Setting Priorities for HIV/AIDS Interventions
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Setting Priorities for HIV/AIDS Interventions

A Cost–Benefit Approach

Robert J. Brent

HIV/AIDS is much too complex a phenomenon to be understood only by reference to common sense and ethical codes. This book presents the cost–benefit analysis (CBA) framework in a well-researched and accessible manner to ensure that the most important considerations are recognized and incorporated.
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Chapter 28: Cost Minimization Theory

Robert J. Brent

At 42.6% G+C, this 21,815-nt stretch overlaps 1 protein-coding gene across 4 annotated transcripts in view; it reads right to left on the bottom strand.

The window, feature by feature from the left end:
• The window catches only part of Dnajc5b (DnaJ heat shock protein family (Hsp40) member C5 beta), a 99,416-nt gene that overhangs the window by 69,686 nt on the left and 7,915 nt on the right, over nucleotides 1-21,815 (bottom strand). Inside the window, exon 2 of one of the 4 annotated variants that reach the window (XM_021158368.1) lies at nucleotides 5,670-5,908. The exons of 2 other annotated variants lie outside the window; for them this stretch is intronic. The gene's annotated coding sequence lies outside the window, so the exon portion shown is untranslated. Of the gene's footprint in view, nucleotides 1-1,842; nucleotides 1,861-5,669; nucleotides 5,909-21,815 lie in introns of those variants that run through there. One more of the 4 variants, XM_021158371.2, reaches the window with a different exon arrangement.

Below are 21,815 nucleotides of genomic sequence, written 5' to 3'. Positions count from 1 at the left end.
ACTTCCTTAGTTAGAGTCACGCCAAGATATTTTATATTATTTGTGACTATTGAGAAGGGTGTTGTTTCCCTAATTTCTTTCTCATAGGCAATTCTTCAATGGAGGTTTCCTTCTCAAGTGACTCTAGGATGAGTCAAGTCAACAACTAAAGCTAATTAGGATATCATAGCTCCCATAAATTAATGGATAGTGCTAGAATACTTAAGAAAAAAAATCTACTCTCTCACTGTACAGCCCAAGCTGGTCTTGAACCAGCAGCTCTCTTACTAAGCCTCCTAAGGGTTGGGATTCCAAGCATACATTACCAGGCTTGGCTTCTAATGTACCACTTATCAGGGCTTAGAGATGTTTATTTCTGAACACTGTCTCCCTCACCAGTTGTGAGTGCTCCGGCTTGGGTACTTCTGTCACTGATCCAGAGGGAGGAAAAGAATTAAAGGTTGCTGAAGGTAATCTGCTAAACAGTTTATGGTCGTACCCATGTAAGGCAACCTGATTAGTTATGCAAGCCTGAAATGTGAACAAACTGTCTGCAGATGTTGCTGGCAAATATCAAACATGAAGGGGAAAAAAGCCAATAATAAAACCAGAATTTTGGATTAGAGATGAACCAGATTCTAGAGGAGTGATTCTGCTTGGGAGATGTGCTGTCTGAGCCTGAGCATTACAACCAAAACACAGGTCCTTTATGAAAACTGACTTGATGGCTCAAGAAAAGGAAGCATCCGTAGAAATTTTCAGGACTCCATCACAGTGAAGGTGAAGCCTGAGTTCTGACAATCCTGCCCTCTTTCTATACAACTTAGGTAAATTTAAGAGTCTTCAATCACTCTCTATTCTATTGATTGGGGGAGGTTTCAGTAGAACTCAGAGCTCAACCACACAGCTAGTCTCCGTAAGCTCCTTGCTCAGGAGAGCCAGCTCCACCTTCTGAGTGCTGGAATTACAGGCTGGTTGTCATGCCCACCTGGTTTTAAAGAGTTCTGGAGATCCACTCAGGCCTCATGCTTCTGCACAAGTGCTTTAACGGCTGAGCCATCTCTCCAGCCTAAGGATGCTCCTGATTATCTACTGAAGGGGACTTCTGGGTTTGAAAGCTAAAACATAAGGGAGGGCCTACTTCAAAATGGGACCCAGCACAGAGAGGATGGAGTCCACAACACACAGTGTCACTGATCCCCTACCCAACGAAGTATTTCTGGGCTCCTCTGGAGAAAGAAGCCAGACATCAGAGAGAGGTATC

If one can ignore the existence of consumer surplus, then a benefit is simply a negative cost. Since cost data are nearly always available, many health care studies evaluate interventions by just using costs. That is, if the current method costs $X and the alternative way of doing the same thing costs $Y, then the new method would be better then the old as long as $X > $Y. The difference $X – $Y would be the cost savings of the new method and this difference would also equal the net benefits of changing methods. This is the logic of cost minimization. With the application in the next chapter in mind, we will explain issues in terms of TB treatment. COST MINIMIZATION AS A CBA The theory underlying cost minimization is basically the same as for evaluating a quantity change brought about by a price reduction that we explained in Chapters 26 and 27, except that we are now dealing with a quantity change that is not necessarily market clearing (one where demand equals supply). Figure 28.1 summarizes how the cost minimizing evaluation is to take place. We start with a situation where we are treating 20 patients with TB using the standard regime, Method 1, at a cost of $200 per patient. Then a new regime is introduced, Method 2, that lowers costs to $100 per person. The question is: how beneficial is the new method? The total costs of Method 1 are represented by area 0bc20. This is equal to...

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